"Their numbers are really good still. It is interesting when you actually go through it. You're seeing a lot of the same challenges. The difference would be the players that are now playing corner, compared to a year ago or two years ago."
This is a coaching philosophy question as it relates to quarterbacks and limited their exposure to big hits; do you and Drew (Brees) often talk about ways to do that?
"I think the last two or three years as the league's kind of gone through the rules and talked about safety at that positon, below the knees (or) blows to the head, and then what's he doing outside of the pocket. I think for Drew (Brees), he escapes and is looking to throw, and periodically he steps up and runs and slides. It probably has not been the same discussion that you probably have with a quarterback like Russell Wilson or a quarterback that's going to climb and run a little bit more than others. I think there are some quarterbacks in this league that move and scramble and look to run. I think one of the things that Cam's (Newton) done well is you see him move for a big play still. In other words, he is still looking down the field because he has got that arm strength in any direction, to be running and hit a receiver deeper than most quarterbacks, if not all, can within their range in a funny body manner. He has rare talent that way. He certainly is a threat as a runner but what keeps you awake at night is what he does on third down and in the red area in the pocket. His arm strength and arm talent, all of those things, those are the things that really keep you concerned."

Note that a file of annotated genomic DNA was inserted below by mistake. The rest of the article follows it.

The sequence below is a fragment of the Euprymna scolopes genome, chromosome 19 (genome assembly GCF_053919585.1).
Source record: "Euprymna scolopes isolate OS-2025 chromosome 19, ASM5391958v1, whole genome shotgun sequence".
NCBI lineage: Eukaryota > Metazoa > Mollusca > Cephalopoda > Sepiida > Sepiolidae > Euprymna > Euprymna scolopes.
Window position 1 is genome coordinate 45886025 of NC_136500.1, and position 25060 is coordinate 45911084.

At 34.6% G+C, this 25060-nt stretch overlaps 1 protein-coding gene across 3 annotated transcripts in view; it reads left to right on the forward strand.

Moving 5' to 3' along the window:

Remember last year when he somersaulted into the end zone for a touchdown? If that was your guy, would you ask him to dial that back or would you tell him to play to his strengths?
"You just want to make sure a player is playing safe. I don't think in that play specifically, he left his feet with the idea that he was going to do a flip. If you watch it, he is extending and trying to get over the goal line and gets hit low. He is one of the few people that makes it look like he was intending to do a flip, when the rest of us would've landed on our neck."